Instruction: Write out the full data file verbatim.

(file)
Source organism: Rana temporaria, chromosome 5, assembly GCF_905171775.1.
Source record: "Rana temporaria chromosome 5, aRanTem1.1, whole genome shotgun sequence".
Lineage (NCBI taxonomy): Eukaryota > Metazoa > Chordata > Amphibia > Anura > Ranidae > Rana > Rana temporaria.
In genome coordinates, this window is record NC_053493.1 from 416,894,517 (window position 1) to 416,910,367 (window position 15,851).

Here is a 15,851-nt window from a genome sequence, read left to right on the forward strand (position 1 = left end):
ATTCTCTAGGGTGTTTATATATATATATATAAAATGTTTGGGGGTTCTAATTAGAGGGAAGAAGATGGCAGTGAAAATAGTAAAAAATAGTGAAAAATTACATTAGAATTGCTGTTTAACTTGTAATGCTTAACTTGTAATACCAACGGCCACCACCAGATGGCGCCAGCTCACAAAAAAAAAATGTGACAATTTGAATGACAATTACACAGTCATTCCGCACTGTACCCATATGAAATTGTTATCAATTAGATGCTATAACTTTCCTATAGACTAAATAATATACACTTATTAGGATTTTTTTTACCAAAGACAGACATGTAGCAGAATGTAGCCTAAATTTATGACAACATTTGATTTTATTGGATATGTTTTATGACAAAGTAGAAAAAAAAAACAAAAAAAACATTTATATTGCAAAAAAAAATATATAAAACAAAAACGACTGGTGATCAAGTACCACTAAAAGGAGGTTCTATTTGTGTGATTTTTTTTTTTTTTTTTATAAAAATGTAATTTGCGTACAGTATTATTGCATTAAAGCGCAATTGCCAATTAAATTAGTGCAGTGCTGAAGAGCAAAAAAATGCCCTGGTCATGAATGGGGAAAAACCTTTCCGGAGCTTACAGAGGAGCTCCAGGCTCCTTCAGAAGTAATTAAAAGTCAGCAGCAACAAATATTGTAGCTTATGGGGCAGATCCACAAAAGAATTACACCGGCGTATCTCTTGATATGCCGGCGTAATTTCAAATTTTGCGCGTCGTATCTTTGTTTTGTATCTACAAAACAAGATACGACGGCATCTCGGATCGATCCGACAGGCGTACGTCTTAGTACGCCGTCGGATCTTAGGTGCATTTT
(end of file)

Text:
Source organism: Rana temporaria, chromosome 5, assembly GCF_905171775.1.
Source record: "Rana temporaria chromosome 5, aRanTem1.1, whole genome shotgun sequence".
Lineage (NCBI taxonomy): Eukaryota > Metazoa > Chordata > Amphibia > Anura > Ranidae > Rana > Rana temporaria.
In genome coordinates, this window is record NC_053493.1 from 416,894,517 (window position 1) to 416,910,367 (window position 15,851).

Here is a 15,851-nt window from a genome sequence, read left to right on the forward strand (position 1 = left end):
ATTCTCTAGGGTGTTTATATATATATATATAAAATGTTTGGGGGTTCTAATTAGAGGGAAGAAGATGGCAGTGAAAATAGTAAAAAATAGTGAAAAATTACATTAGAATTGCTGTTTAACTTGTAATGCTTAACTTGTAATACCAACGGCCACCACCAGATGGCGCCAGCTCACAAAAAAAAAATGTGACAATTTGAATGACAATTACACAGTCATTCCGCACTGTACCCATATGAAATTGTTATCAATTAGATGCTATAACTTTCCTATAGACTAAATAATATACACTTATTAGGATTTTTTTTACCAAAGACAGACATGTAGCAGAATGTAGCCTAAATTTATGACAACATTTGATTTTATTGGATATGTTTTATGACAAAGTAGAAAAAAAAAACAAAAAAAACATTTATATTGCAAAAAAAAATATATAAAACAAAAACGACTGGTGATCAAGTACCACTAAAAGGAGGTTCTATTTGTGTGATTTTTTTTTTTTTTTTTATAAAAATGTAATTTGCGTACAGTATTATTGCATTAAAGCGCAATTGCCAATTAAATTAGTGCAGTGCTGAAGAGCAAAAAAATGCCCTGGTCATGAATGGGGAAAAACCTTTCCGGAGCTTACAGAGGAGCTCCAGGCTCCTTCAGAAGTAATTAAAAGTCAGCAGCAACAAATATTGTAGCTTATGGGGCAGATCCACAAAAGAATTACACCGGCGTATCTCTTGATATGCCGGCGTAATTTCAAATTTTGCGCGTCGTATCTTTGTTTTGTATCTACAAAACAAGATACGACGGCATCTCGGATCGATCCGACAGGCGTACGTCTTAGTACGCCGTCGGATCTTAGGTGCATTTT